Well-Being in the Workplace

“Whatever your mood is during the day, the company better have that option for you.” Primo Orpilla, Studio O+A

To be happy at work is a modern concept.
The idea that a company’s management would spend time and money making its employees happy would have appalled Frederick Winslow Taylor, the early 20th century efficiency expert who calculated the precise number of movements necessary to shovel a load of coal and urged managers to “enforce” the technique.  It would have appalled Harry Bennett the union-busting executive at Ford Motor Company, whose security goons in 1937 beat UAW representatives with clubs while the chief of police looked on.  It probably would have appalled even Johnny Paycheck, the country music singer, whose 1977 hit “Take This Job and Shove It” turned dissatisfaction at work into a cultural anthem.

We live in kinder times.

“I think the well-being of the employee is now more closely looked at,” says O+A co-founder Primo Orpilla. “Because, it’s not just about collecting a paycheck.  It’s not just about having the right ergonomic setup.  It’s about ‘How is my mood during the day?  How am I feeling in this space?  Are they taking care of me?’”

That was the theme behind an IIDA Industry Roundtable Primo attended in Chicago at the beginning of the year.  With companies pitching their work environments as recruiting tools, interior design professionals must make those environments not just functional, but comfortable—and not just comfortable, but alluring.  The idea is redefining what “well-being” means in a work context:  not only a chair that’s good for your back or finish selections that don’t harm the environment.  The new well-being is nothing short of personal fulfillment.  It’s happiness—and a new generation of IIDA heavyweights believes it can be designed.

For O+A well-being is the logical outgrowth of everything the company has been doing for almost 25 years.  Right from the start Primo and Verda built an extra measure of user satisfaction into their design development process.  “I think it’s a natural progression for O+A,” Primo says.  “We realized the importance of workplace early on.  We’ve always thought these experiences could be a lot better.  This cafeteria could be better than a cafeteria.  Why can’t it be like my favorite restaurant?  This lounge could be better.  It could feel like a hotel lobby.  Comfort, yes—but also familiarity is, to me, a big part of walking into an environment.  Coffee shop.  Restaurant.  Exhibition kitchen.  Very cool, nurturing spaces.  Nooks and crannies.”

When, a few years ago, the limitations of Open Plan became clear, O+A began to assess how a workplace could balance an open collaborative environment with the need to do private work.  The deeper the company drilled into that question the more it recognized all the other balances a workplace might strike—the balance between work and leisure, between indoors and outdoors, between creative inspiration and the necessary grind, even between standing up and sitting down.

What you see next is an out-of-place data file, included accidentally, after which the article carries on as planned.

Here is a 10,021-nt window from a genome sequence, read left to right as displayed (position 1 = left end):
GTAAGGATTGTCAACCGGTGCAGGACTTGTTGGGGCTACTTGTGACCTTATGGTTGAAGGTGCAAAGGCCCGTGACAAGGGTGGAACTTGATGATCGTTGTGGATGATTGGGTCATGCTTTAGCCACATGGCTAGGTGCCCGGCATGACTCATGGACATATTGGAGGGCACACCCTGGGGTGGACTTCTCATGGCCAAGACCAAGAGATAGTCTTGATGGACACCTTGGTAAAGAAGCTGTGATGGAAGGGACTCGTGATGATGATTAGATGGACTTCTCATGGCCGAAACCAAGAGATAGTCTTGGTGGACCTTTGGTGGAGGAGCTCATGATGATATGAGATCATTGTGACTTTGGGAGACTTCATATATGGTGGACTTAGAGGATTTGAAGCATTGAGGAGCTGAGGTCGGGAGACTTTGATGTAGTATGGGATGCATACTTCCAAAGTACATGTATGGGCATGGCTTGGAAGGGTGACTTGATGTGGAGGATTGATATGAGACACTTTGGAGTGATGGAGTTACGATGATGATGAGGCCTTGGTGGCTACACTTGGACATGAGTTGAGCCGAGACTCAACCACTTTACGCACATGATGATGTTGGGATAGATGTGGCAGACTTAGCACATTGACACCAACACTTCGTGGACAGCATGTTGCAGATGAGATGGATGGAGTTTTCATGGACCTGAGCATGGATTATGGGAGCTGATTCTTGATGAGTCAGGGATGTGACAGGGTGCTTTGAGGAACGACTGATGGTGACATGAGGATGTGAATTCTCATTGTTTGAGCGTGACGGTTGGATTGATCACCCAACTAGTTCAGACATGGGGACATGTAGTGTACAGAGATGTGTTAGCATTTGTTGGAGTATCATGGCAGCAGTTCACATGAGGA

“It’s not just about having the right ergonomic setup.  It’s about ‘How is my mood during the day?  How am I feeling in this space?  Are they taking care of me?’”

Primo Orpilla
Studio O+A

One consequence of diving deep into workplace well-being is Primo’s new focus on designing furniture for manufacturers. Starting in 2012 with The Edge, (a modular ensemble that included, among its other components an option to lie down) Primo has directed much of his design expertise to creating furniture through his company, Shop 70, that enhances the well-being of the user.  Both Canopy, the product he designed for Kimball Office and Assembli, his new piece for Martin Brattrud, have at their heart the idea of adaptability. 

“It’s like when a bird builds a nest,” he says, “ and it pulls in whatever branches it needs to build its environment.  Humans do the same thing.  We’ve seen it time and again, these engineers will do their areas over again simply because they want to.  And they’re engineers and they’re smart and they figure, oh I can do this.  So let’s give them the ability in the furniture to do it—to be able to pull it apart, roll it together, add accessories to create enclosure or create openness or softness or sit-to-stand.”

Sit-to-stand is of particular interest:  “Especially when I’m designing,” Primo says, “I find that I can concentrate more when I’m standing up at a table…  It just feels a little bit more like I’m on top of it.  I’m in a better position to think.  Ernest Hemingway wrote standing up.  And, yeah okay, Benjamin Franklin wrote in his bathtub.  So we all have different postures that kind of help us do what we do.”

Helping people do what they do is the new consensus in workplace design—across the industry and especially at O+A.  If it doesn’t help you do your job better, if it doesn’t give you options, if it doesn’t make shoveling your load of coal a happier task… in these kinder times it will not be built.

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